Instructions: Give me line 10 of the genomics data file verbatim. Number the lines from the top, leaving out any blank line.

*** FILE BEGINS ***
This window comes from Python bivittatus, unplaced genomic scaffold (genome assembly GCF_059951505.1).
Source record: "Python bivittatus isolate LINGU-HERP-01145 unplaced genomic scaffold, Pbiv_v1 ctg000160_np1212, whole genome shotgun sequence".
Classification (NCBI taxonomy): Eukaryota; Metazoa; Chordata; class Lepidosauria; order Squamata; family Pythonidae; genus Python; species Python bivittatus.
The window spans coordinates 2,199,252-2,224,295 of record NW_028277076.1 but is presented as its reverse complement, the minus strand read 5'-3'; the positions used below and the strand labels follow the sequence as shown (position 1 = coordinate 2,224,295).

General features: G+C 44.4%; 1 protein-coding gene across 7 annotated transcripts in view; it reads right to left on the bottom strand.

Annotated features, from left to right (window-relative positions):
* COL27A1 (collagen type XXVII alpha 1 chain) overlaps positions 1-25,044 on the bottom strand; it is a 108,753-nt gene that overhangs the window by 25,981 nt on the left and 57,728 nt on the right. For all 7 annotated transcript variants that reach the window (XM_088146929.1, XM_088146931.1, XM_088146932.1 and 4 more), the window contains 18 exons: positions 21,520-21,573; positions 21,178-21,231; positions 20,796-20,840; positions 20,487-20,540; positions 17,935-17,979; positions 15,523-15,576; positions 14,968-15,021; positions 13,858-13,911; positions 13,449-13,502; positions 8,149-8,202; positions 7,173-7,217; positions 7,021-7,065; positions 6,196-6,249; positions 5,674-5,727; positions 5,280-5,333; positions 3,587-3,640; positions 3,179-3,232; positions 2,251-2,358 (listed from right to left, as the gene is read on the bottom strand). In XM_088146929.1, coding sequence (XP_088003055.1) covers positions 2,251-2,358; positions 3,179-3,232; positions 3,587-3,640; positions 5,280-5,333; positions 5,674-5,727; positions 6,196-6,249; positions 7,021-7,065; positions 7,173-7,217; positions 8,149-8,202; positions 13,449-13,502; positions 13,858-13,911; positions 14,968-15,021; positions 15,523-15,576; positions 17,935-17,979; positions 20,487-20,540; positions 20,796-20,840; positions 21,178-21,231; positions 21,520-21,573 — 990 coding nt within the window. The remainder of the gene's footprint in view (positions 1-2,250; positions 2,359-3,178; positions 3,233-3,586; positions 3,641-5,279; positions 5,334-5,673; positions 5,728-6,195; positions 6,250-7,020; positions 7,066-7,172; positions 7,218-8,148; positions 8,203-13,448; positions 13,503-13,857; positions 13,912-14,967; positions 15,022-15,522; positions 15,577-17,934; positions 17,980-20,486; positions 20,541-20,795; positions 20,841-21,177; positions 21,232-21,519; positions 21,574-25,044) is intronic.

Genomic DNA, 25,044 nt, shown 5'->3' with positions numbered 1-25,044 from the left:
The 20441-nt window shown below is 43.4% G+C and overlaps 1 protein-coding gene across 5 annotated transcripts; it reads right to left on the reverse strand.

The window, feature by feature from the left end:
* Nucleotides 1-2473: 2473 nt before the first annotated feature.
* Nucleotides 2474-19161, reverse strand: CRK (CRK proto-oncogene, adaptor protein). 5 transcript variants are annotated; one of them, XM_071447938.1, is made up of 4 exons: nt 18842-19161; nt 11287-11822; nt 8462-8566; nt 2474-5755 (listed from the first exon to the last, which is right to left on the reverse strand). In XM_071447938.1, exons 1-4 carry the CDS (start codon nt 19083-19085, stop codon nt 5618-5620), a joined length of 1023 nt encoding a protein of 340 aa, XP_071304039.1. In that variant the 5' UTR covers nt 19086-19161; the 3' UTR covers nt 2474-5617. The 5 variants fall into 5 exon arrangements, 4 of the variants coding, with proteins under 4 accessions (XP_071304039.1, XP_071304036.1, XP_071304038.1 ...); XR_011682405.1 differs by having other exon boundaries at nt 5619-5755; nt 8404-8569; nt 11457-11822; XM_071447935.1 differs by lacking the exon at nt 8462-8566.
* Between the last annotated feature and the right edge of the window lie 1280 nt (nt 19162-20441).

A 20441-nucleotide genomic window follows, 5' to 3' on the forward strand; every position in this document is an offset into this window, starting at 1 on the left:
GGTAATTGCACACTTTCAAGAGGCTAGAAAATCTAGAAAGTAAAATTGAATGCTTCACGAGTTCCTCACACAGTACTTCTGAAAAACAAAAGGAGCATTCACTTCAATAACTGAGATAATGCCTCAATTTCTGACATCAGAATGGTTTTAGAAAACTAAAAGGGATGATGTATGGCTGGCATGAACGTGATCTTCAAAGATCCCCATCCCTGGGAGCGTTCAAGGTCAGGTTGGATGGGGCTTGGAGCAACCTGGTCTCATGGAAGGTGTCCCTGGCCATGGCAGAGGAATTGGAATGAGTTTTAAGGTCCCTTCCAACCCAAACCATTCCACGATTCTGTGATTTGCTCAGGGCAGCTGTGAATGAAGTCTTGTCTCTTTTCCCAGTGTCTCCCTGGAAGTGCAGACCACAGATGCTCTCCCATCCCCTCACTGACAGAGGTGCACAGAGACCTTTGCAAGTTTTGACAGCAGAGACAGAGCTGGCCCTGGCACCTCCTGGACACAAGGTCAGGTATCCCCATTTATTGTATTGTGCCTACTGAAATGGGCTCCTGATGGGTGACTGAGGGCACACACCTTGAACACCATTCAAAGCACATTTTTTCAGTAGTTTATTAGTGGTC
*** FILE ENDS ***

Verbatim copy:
The window, feature by feature from the left end: